One of the biggest issues faced by organisations in the third sector is funding. We are all competing for the same pots of money so it is important that you don’t rest on your laurels, and instead continue exploring where the next funding stream will come from. At The Prince’s Trust Cyrmu, we want to attract further investment by demonstrating how empowering young people is beneficial for businesses, communities and individuals.

Do you have any predictions in regards to the impact of Brexit on your sector?

At this stage we still don’t know the full ramifications of Brexit and how it will affect our organisation and the wider sector. What we do know is that it is important to stay focused on the task at hand and continue striving to achieve our core objectives. For The Prince’s Trust Cymru, this constitutes providing unemployed young people and those struggling at school with the support and opportunities they need to get their lives on track. We will take the necessary steps to adapt to the changing social and political climates and ensure we continue enhancing our support for young people.

What do you think Wales’ strengths and weaknesses are as a place to do business?

Wales has so much potential and we are really starting to see that come to fruition. Swansea’s Tidal Lagoon will be a world’s first, the nuclear plant at Gwynedd can revitalise the economy in North Wales and Cardiff University’s innovative campus could regenerate high-tech manufacturing in the UK. These projects alone demonstrate one of our biggest strengths in Wales – ambition. We do need to develop our transport infrastructure, which is why I am a fan of the South Wales Metro project, and continue to retain talent in Wales.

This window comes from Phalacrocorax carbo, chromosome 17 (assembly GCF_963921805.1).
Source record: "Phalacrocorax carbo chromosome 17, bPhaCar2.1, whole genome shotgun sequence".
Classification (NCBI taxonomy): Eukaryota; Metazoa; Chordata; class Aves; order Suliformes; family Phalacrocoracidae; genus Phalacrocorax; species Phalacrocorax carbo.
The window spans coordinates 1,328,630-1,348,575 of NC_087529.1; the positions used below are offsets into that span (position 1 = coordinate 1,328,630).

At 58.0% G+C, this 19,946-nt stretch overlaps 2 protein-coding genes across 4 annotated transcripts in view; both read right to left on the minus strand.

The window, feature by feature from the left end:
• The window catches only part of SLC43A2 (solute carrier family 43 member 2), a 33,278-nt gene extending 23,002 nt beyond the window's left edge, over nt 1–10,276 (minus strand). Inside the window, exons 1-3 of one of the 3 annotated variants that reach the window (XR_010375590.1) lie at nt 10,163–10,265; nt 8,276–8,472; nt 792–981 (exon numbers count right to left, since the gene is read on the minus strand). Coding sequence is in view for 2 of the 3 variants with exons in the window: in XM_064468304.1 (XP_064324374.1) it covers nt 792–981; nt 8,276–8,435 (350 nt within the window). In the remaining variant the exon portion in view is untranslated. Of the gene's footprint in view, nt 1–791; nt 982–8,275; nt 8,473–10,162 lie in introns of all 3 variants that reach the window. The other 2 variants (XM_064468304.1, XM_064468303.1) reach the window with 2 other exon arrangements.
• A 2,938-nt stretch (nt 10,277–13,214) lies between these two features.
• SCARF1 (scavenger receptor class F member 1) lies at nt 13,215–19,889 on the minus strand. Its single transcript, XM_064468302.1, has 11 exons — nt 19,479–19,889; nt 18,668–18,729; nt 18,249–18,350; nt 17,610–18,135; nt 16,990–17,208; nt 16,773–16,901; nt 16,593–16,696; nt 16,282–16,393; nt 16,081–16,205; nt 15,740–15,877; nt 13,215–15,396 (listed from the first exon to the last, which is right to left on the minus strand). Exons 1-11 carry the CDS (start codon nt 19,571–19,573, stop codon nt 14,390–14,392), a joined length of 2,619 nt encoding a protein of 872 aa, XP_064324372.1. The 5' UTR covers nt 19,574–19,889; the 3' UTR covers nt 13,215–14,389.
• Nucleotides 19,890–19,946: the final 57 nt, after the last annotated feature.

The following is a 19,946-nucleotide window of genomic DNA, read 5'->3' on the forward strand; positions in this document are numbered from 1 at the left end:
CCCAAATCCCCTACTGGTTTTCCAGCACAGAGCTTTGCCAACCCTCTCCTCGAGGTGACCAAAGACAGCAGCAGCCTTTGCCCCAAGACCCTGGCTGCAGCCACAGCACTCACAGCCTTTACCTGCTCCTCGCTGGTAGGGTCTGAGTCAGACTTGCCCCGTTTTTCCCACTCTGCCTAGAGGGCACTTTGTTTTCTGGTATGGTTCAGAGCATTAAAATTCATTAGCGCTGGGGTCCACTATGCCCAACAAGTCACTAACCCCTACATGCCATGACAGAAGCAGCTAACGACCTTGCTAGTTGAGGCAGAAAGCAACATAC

What can Wales do to attract more inward investment?

I think we need to be bold and really showcase our aspirations for the future. As well as the larger projects on the horizon, we need to engage our communities, bridge existing skills gaps and support start-ups and SMEs to rejuvenate local economies. We also need to demonstrate to the wider audience the young talent we have in this country. Investment is about looking to the future and I’m confident that if we can showcase our fantastic young people, we can draw greater interest in Wales, and give the next generation the tools they need to achieve success.

What skills should the education system be promoting to the next generation?

It is extremely important that schools continue to facilitate the development of communication, teamwork and leadership skills. We place a significant emphasis on these attributes across our programmes to help young people to be confident in their abilities and themselves.

Digital skills are also crucial to young people’s success and that’s why we’re embedding STEM learning across all of our programmes. Our educational programme, Achieve, also offers alternative learning activities including outdoor pursuits, active citizenship workshops and enterprise projects to prepare young people for their future.

How important is it for there to be a close relationship between business and higher education in Wales?

It is crucial there is a joined up approach between business and higher education to move Wales forward. We need our biggest industries, which include manufacturing, tourism and financial services, to continue pushing the barriers and we need our young people to be at the forefront of Welsh innovation.

If you are interested in working with us in Wales, please email [email protected] or call free on 0800 842 842.

Inspiring young people – Reaching our potential – Growing Wales together